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The Adventures of Skylar Grey

Chapter 8: Dancing in the moonlight

Everybody here is out of sight
They don’t bark and they don’t bite
They keep things loose, they keep it tight,
Everybody’s dancing in the moonlight
— “Dancing in the Moonlight,”
by King Harvest

The drive down to San Jose to meet Grandma Kickie for the first time was a breeze; the car was still the place Skylar felt most comfortable. We stopped at a dog park a few miles away because I thought it was a good idea to work off some of that puppy energy. We headed into the big dog side first, but the dogs there were too rough and Skylar wound up jumping on my legs like a Chihuahua, wanting me to pick her up. At 23 pounds, she was well under the weight limit for the small dog side so we headed over there. At last, Skylar calmed down and began venturing out ever so slightly, meeting and greeting the little ones, who all wanted to sniff her butt. She reluctantly obliged. Within minutes, she was having a blast being chased by a herd of Corgis, dachshunds, Chihuahuas, and cocker spaniels. One of those cocker spaniels had a bit of an attitude problem and went after Sky, growling and snapping at her face, but as always, Sky was unfazed. “I’m so sorry,” the spaniel’s embarrassed owner said. “I have a big dog in a little dog’s body.” We both laughed as Sky deflected the advances of her grumpy playmate by rolling on her back in a show of submission. “That’s OK,” I said, “I have a little dog in a big dog’s body.”

After a quick bath at the Pet Food Express on Blossom Hill Road, we rolled up to Grandma Kickie’s and rang the bell. “Oh my goodness,” Kickie said as Skylar shyly moved toward her, head down and tail wagging ever so slightly. “She’s adorable.” We sat in the den for a bit and Sky went to the sofa where Kickie was sitting and rested her chin on the edge. “You have such a cute little blockhead,” Kickie said in that slightly high-pitched puppy-talk tone. “Are you Grandma’s little blockhead?” Skylar wagged her tail and pushed her little blockhead under Kickie’s hand.

Exhausted from all the excitement, Sky was a perfect little lady that first night, but by morning she was well rested and raring to go, so we headed to the elementary school and park near Kickie’s house. It was a Saturday and the school was eerily empty and still. I unhooked Sky’s leash thinking she’d take off running and exploring, but instead she clung to my side and started with the Chihuahua leg jumping thing again. “I’m not picking you up, Skylar,” I told her firmly. I began to run across the playground to start a game of chase, but Sky thought I was trying to run away from her and frantically tried to catch up. A few large leaves tossed about in the autumn wind making a crinkly sound as they whipped past us. Again Sky jumped at my legs. “They’re leaves,” I said, picking one up and showing it to her as she backed away in fear. “It’s not a snake, Sky, it’s a leaf.”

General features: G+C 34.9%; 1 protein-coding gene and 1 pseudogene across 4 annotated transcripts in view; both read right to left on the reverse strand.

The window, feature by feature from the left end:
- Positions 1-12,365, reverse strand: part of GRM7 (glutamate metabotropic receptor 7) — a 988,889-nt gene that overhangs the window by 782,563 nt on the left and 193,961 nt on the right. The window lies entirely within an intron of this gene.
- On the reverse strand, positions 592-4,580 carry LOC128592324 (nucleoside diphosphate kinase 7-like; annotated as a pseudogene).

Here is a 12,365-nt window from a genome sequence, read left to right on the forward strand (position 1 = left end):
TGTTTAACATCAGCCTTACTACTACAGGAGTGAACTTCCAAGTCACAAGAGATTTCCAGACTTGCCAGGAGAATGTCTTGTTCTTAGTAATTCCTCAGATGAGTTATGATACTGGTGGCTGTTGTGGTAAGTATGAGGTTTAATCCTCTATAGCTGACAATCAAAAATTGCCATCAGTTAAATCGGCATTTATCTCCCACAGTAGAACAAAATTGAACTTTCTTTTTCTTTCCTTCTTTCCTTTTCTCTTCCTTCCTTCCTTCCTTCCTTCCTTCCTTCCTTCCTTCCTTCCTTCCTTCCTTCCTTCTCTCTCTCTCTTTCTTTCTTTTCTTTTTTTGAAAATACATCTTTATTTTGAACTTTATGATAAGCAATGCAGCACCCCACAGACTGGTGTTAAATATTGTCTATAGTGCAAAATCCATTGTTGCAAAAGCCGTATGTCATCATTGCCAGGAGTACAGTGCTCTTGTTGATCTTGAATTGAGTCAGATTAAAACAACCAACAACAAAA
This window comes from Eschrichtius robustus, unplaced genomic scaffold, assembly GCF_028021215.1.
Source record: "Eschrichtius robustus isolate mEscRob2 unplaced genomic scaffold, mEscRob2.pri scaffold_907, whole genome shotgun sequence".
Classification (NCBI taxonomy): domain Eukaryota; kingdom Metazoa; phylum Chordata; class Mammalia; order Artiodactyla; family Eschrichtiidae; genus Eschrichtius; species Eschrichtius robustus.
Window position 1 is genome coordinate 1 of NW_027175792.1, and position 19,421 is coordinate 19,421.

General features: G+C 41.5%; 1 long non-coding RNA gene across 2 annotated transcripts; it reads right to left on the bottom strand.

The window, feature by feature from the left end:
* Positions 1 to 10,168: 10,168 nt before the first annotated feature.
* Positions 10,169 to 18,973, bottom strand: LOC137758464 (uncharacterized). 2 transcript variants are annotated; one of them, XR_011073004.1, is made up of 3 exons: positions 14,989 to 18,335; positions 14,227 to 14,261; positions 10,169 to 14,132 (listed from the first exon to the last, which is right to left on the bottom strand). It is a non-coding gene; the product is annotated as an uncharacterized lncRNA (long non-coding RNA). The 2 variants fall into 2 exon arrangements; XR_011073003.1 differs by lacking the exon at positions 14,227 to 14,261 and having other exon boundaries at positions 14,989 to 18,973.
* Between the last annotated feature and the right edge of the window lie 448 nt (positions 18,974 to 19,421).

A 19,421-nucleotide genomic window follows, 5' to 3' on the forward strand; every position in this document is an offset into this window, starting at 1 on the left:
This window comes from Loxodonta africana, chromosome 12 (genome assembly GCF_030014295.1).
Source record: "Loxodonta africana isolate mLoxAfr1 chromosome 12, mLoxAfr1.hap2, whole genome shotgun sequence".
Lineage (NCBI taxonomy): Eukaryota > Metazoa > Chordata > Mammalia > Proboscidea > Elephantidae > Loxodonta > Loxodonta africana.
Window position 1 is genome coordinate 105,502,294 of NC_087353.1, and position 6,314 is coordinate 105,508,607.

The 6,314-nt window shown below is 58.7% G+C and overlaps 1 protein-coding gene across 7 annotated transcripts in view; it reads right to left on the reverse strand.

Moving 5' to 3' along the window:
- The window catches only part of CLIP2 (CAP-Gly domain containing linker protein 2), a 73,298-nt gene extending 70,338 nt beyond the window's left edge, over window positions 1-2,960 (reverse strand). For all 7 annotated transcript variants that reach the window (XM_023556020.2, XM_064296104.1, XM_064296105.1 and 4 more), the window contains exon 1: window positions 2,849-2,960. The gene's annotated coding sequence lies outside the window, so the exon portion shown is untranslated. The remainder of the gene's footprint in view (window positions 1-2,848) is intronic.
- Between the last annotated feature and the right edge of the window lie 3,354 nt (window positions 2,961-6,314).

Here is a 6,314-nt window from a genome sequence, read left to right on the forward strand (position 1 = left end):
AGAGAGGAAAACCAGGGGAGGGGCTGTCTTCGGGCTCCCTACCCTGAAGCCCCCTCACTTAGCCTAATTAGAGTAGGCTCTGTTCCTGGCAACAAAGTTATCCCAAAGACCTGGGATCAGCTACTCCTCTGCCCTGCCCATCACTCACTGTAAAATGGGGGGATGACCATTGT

Back at Kickie’s house, Sky was beginning to feel more secure, even venturing into the backyard by herself for a few minutes at a time. That evening, she went to the sliding glass door, so I let her out. She confidently disappeared around the corner into the darkness. Caught up in cooking dinner, I suddenly realized she’d been gone a long time, so I made my way through the living room and looked out the window, wondering what she might have gotten into. There on the lawn, lit only by the moonlight, I saw Skylar twirling — using her weight to propel her like an ice skater, counter-clockwise, around and around, from one end of the lawn to the other and back again, where she would stop, slightly dizzy, and take the “downward dog” position to rest for a moment. Then she would let out a gleeful half bark, half grunt and start twirling again — counter-clockwise, around and around, picking up speed as she went from one end of the lawn to the other and back again. I watched her for quite a while without her knowing, just Skylar dancing in the moonlight, by herself. It was one of the funniest things I’d ever seen, but also such an amazing display of pure, innocent joy. I finally tapped on the window and she sat down on one hip, that “Eighth Wonder of the World” tongue flopped to one side, a huge pittie smile on her square little face. And in that moment, I felt my love for Sky grow a bit stronger, and the aching hole in my heart left by Jazzy’s loss shrink just a little.

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